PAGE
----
Mike Leavitt was in Utah this week, delivering a message that often is repeated on this page but seldom seems to get attention anywhere else: Medicare is in trouble.

It's a message that should be accompanied by its close cousin: Social Security is in trouble. But Leavitt, Utah's former governor, is secretary of Health and Human Services, which gives him particular expertise concerning Medicare.

Speaking to a conference for seniors at the Little America Hotel, Leavitt laid out the problem. Baby boomers are aging and acquiring all the related infirmities, and there aren't enough younger workers to pay the taxes to cover their benefits. At the same time, health-care costs are skyrocketing. Leavitt said that by 2030 the average family will spend 41 percent of its budget for health care, if things don't change.

And the Medicare trust fund will be broke by 2019.

Leavitt has at times added some other statistics to his message of gloom. Today, 12 percent of the nation is over 65. By 2030, that figure will be almost 20 percent. The real crunch will begin in 2011 when the first of the "boomers" turns 65 and becomes eligible for benefits.

Statistics can be inexact, especially when used to predict future conditions. Both Medicare and Social Security could be extended if the nation would liberalize immigration laws and allow for an influx of younger workers. But there is no denying that a crisis looms.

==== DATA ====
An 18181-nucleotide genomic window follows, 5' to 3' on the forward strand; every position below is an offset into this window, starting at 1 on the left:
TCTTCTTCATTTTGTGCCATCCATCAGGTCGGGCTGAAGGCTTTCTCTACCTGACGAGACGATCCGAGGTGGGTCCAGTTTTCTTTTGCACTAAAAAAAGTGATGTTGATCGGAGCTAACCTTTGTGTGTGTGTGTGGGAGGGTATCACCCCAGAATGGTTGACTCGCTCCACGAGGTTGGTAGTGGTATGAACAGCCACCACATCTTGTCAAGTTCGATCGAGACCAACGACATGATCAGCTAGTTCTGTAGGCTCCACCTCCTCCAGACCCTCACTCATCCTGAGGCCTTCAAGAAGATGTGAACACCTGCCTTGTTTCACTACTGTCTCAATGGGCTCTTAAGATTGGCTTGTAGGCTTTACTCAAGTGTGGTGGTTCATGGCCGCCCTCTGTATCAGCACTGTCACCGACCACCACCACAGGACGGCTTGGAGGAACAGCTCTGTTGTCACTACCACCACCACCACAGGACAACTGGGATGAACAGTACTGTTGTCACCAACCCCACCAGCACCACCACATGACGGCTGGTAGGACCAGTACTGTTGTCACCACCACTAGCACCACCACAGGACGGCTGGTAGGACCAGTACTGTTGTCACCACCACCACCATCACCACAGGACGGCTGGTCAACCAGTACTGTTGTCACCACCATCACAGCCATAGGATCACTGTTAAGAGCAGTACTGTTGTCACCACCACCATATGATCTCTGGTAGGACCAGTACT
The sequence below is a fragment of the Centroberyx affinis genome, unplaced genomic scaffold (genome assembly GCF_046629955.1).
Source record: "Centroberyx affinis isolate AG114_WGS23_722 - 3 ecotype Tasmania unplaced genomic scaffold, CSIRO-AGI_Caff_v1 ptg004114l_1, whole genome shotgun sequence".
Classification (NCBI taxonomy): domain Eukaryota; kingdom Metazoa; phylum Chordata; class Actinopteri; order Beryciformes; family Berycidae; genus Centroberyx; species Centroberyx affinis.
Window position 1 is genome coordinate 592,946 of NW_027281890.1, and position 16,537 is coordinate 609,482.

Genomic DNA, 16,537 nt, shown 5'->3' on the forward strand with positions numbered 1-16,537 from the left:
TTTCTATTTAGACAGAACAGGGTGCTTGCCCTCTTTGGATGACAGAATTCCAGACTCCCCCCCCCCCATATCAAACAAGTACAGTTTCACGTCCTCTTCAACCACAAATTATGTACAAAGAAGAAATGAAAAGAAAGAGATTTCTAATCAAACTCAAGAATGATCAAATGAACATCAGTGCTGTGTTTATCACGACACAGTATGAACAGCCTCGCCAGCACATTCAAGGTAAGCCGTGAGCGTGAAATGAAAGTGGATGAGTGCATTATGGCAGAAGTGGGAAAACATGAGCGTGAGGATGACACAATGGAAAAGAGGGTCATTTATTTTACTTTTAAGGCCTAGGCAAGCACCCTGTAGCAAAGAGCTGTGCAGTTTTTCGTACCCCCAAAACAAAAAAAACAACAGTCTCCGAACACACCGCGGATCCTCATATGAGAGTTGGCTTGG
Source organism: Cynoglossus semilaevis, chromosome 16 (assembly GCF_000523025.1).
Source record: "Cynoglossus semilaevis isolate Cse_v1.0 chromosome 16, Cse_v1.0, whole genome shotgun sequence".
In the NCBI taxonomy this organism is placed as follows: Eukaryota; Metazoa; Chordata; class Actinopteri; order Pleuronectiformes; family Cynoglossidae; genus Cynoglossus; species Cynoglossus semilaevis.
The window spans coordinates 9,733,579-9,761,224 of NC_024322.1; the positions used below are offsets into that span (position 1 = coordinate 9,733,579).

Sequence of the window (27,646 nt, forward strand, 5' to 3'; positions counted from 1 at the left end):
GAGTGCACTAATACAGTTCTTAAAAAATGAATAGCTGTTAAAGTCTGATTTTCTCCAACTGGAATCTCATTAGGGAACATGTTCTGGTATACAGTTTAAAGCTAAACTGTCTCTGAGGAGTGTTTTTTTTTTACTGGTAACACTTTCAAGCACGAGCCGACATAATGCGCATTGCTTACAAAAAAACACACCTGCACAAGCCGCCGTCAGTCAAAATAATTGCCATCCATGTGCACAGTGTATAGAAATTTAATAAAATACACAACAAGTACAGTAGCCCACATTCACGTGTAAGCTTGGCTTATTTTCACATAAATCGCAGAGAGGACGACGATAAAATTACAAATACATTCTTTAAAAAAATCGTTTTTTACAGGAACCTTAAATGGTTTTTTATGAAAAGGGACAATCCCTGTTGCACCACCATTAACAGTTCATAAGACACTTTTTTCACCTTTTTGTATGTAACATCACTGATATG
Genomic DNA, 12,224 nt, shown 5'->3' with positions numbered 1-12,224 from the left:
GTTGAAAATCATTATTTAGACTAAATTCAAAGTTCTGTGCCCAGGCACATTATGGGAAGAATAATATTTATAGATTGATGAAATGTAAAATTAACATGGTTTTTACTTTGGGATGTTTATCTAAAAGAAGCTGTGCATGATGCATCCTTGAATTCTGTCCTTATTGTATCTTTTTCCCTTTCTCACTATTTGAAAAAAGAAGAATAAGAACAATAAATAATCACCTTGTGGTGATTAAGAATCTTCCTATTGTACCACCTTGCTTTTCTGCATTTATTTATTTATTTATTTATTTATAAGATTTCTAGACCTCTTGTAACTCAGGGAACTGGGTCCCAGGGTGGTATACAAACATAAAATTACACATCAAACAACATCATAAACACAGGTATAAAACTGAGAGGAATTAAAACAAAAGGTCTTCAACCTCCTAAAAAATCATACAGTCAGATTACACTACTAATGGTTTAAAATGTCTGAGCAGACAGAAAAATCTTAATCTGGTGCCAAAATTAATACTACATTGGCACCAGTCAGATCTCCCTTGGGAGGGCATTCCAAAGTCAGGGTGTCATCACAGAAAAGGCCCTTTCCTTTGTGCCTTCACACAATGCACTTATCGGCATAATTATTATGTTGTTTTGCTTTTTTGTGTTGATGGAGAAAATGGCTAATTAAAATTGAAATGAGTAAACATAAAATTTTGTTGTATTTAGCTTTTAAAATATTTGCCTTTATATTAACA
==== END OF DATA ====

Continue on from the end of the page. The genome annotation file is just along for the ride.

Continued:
No denying, that is, unless you are a politician. The three main candidates left in the presidential race each have addressed the issue, but they have done so much the way a child answers the question, "How was school today?" They are big on generalities and short on specifics, and they rarely talk about it at all.

John McCain has been the most specific. He wants to more closely tie premium costs to income. Wealthier seniors ought to pay more for their benefits. That makes sense. Unfortunately, Congress has rejected similar plans. In any event, it wouldn't keep the trust fund solvent.

Hillary Clinton and Barack Obama want to reduce Medicare payments to private managed-care health plans and allow the government to negotiate lower prices with drug companies — also far short of what is needed.

Finding a meaningful solution would be easier now than in a decade. Given what is at stake, this ought to command more attention than the current mortgage crisis.

Part of Leavitt's message was that the world, and economies, are changing rapidly. Business leaders nationwide are having to deal with those changes.

Unfortunately, politics — especially the kind dominated by special interests — rarely is nimble.